We use the rjpeg format. We find that the value of the reflectance map generated after splicing is inconsistent with the value read in FLIR tools by the original rjpeg format, and there is a deviation of 2-3 ℃. After extraction, the value read from TIF file in converted folder is consistent with that in FLIR tools. What is the reason for this? Is there any change in the value during splicing? Is there any solution? Please Help！
Did you mean “inconsistent” After extraction, the value read from TIF file in the converted folder is consistent with that in FLIR tools.? Can you give me a screenshot showing the difference? Pix4DMapper uses a FLIR SDK that converts the rjpeg images (using the radiometric information from the rjpeg) into tif and uses them for further processing. When the final reflectance map is generated, each pixel is a weighted average of all the overlapping images containing the same pixel.
As shown in the figure
The original image was read at a temperature of 9.0
The pixel value of the extracted image is also 9.0
The pixel value of the corresponding position after splicing is 7.9
The final map Pix4dmapper generates will have a different value. This is because the value of each pixel is obtained as a weighted average of the pixels in the original images that correspond to this particular pixel. There might be some images containing that pixel which has a different temperature value.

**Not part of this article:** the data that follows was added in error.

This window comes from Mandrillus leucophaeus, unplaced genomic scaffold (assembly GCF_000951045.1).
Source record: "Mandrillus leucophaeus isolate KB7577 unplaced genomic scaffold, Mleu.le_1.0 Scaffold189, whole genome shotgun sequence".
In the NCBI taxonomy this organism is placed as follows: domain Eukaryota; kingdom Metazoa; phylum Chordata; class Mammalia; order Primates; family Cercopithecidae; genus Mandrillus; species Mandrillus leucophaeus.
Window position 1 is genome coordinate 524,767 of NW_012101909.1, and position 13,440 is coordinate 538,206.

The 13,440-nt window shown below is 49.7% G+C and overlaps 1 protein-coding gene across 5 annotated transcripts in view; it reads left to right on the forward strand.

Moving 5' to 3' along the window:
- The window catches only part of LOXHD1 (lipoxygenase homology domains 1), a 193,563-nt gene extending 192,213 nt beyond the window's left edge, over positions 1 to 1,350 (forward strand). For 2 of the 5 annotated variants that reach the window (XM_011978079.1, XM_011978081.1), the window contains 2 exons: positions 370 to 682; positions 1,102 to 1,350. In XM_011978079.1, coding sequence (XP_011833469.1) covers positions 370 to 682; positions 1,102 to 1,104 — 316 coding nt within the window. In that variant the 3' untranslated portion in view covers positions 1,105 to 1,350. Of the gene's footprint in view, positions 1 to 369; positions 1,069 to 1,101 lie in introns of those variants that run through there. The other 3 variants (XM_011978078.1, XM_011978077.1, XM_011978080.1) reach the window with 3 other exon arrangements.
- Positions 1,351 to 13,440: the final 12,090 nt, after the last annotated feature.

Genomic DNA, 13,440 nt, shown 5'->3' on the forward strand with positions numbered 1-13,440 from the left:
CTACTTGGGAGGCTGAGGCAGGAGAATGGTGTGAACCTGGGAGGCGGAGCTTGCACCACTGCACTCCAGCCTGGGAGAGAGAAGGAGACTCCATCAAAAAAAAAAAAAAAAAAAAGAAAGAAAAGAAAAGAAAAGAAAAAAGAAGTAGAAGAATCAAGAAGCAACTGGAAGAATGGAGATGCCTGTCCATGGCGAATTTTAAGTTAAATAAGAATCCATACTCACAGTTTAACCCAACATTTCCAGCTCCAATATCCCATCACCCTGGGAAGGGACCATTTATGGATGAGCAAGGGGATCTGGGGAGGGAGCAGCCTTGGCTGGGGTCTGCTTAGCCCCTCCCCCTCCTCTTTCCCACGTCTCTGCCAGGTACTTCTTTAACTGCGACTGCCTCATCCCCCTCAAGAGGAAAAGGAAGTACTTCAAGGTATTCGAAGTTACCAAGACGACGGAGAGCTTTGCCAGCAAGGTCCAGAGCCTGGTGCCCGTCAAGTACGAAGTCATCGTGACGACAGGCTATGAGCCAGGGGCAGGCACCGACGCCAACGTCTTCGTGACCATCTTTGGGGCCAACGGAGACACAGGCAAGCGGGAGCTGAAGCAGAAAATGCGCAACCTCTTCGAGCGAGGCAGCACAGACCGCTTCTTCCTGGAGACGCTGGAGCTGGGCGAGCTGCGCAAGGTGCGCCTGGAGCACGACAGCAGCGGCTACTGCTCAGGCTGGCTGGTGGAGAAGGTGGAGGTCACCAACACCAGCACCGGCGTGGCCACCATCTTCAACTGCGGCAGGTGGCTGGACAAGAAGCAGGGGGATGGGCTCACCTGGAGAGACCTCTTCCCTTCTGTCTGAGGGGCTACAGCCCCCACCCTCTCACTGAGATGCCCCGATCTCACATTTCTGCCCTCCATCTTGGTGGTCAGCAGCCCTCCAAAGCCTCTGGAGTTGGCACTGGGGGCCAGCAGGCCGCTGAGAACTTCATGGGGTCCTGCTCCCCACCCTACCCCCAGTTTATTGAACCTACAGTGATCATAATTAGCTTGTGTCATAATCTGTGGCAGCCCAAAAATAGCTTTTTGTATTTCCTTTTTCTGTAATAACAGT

What method is used for this weighted average? How to calculate the weight, or directly use the average value
I found that there was a significant difference in temperature between one band and the next.
For example, in the following two pictures, the first one was taken at 10:13:09 and the other was taken at 10:13:51. However, the temperature of the latter one is much lower than that of the previous one. In principle, it should be higher than the previous one, and it won’t be so different. Is it my improper use of the camera?
It might happen if the camera has not been calibrated in a long time. I think this part from our thermal article might give you an answer:
How to fix the discontinuities of thermal intensity between consecutive images?
If the temperature seems to drift with time, this is due to the characteristics of the camera (usually uncooled cameras exhibit this behavior) and this cannot be corrected by software. The camera provides an automated way to recalibrate the intensity, usually by taking a picture with the shutter closed. What happens is that the thermal image of a surface having uniform temperature is not itself uniform: it might rather show patterns, peculiar of a specific camera, and highly variable in time.
Check with the camera manufacturer for more details.
For weighted average, one of the parameters for the weight is the distance of the center of the camera from the pixel/object.